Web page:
On October 6, the Trump Administration released two interim final rules that vastly expand the availability of exemptions to the Affordable Care Act (ACA) rules requiring employer coverage of contraceptives.
The ACA requires employers and insurers that offer employees group health plans to cover certain approved contraceptive methods, at no additional cost to the insured, or face stiff penalties. Previously, there had been an exception for grandfathered health plans—those in existence at the time of the ACA’s adoption—as well as for group health plans sponsored by religious employers.
“Religious employers” were narrowly defined as including churches and related entities, as well as religious orders.
Organizations that objected to the contraceptive mandate but did not qualify for the religious-employer exemption could qualify for an accommodation under the ACA intended to protect them from “having to contract, arrange, pay, or refer for” contraceptive coverage.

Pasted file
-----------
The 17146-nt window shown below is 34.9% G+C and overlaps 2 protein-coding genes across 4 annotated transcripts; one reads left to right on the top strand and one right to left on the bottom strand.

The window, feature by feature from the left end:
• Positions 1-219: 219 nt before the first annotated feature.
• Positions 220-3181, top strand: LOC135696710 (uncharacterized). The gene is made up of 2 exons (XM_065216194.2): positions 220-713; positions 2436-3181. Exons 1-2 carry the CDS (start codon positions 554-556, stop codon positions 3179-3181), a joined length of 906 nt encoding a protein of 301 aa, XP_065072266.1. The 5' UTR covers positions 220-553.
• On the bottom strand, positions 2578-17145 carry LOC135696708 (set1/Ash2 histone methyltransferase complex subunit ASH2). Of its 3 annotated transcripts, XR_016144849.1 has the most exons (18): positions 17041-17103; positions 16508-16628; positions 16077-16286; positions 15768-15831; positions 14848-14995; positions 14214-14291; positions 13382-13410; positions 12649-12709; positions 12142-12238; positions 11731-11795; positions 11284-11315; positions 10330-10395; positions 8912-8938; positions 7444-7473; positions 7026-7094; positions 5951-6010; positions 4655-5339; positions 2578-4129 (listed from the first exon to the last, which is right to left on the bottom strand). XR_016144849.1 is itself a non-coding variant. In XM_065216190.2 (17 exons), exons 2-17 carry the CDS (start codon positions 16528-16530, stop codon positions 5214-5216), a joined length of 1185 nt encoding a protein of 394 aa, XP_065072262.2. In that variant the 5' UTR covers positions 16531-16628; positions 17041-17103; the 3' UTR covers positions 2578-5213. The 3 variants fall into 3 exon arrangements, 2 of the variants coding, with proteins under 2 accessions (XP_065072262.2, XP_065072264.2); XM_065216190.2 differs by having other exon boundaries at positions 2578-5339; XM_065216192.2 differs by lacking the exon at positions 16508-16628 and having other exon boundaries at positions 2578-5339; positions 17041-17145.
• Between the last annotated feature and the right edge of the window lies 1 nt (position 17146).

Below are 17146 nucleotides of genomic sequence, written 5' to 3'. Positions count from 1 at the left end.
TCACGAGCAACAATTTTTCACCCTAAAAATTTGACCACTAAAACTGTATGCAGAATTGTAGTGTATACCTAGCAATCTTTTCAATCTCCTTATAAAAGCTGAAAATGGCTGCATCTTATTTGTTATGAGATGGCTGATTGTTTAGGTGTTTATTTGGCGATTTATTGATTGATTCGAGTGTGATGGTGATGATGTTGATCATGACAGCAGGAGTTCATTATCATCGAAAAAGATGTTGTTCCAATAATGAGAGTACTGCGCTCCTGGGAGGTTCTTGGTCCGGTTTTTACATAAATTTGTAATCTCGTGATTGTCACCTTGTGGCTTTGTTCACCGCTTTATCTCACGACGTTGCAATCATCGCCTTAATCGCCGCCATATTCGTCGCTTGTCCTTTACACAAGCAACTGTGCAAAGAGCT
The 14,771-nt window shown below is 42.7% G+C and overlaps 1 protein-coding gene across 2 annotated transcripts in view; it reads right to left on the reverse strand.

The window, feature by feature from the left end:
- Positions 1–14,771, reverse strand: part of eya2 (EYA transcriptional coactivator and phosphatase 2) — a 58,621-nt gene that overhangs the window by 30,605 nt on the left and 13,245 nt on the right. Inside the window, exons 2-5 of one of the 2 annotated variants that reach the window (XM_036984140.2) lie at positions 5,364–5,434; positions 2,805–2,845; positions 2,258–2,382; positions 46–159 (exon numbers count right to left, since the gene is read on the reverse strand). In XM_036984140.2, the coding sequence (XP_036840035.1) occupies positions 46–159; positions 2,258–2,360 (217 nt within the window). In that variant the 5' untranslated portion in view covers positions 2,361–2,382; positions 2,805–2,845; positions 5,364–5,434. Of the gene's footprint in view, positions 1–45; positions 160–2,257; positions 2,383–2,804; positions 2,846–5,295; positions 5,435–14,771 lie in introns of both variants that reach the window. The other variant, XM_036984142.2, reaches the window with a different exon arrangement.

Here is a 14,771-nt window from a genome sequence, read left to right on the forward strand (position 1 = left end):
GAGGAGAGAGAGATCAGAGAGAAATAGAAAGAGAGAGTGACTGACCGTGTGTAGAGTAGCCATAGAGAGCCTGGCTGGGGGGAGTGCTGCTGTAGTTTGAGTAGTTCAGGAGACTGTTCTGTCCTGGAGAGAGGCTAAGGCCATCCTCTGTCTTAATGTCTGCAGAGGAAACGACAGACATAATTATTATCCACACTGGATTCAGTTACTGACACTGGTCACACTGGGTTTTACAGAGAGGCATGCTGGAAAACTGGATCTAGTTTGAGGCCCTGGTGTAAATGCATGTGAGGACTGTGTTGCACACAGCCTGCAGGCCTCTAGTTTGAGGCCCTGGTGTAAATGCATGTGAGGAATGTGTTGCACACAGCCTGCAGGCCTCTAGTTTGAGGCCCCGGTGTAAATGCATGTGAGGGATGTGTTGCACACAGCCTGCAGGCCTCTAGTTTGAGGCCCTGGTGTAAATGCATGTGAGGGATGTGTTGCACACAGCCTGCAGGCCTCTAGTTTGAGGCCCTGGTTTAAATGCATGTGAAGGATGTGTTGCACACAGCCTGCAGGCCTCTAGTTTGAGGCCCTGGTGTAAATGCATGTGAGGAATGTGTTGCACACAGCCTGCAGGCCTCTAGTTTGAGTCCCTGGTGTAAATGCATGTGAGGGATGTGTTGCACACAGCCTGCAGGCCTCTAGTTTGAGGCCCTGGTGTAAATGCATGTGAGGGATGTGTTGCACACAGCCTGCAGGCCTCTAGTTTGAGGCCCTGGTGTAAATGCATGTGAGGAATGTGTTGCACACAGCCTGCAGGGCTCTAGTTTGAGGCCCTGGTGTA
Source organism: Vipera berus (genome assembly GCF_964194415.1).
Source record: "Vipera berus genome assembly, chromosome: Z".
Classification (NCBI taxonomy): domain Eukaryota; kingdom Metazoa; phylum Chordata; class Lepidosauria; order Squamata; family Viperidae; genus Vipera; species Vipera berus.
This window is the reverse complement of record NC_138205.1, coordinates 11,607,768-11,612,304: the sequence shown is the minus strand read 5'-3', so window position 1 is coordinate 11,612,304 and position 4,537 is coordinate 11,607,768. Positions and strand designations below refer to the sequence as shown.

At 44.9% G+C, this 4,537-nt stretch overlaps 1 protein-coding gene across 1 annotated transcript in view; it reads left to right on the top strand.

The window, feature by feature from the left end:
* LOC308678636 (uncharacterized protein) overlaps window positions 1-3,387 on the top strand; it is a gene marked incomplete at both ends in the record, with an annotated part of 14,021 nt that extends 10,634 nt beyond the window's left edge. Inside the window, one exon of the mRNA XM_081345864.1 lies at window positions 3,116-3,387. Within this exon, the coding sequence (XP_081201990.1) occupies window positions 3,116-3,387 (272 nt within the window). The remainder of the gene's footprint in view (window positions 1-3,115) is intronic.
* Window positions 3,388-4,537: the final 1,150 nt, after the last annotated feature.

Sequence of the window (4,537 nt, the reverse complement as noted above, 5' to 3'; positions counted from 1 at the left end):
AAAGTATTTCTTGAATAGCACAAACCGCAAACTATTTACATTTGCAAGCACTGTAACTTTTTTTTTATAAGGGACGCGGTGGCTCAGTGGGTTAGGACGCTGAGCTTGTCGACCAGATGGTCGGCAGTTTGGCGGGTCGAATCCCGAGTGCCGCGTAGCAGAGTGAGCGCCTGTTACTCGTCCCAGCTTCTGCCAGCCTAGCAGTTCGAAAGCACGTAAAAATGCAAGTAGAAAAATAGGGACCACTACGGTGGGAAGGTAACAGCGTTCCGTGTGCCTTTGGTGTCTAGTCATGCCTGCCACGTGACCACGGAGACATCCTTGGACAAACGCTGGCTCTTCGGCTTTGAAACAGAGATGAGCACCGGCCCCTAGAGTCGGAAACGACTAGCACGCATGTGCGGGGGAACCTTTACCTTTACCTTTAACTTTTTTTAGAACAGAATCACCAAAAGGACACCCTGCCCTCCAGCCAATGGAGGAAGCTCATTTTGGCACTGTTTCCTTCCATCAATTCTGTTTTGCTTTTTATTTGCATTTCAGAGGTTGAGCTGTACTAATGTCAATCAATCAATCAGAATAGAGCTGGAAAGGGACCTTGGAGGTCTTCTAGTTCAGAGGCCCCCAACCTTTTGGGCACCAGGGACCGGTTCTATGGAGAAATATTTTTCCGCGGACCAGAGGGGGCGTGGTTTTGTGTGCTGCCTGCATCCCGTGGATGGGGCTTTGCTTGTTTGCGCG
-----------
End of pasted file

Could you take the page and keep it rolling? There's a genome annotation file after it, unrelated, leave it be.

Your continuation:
The contraceptive mandate, and the rules for exceptions to it, have spawned numerous lawsuits.
The interim final rules released on October 6 expand the availability of exemptions to entities and individuals with “sincerely held religious beliefs” or “moral convictions” objecting to contraceptive or sterilization coverage; the rules also make the accommodation process optional for eligible organizations.
In practical terms, the broad language means that nearly any employer may choose to opt out of providing contraceptive coverage.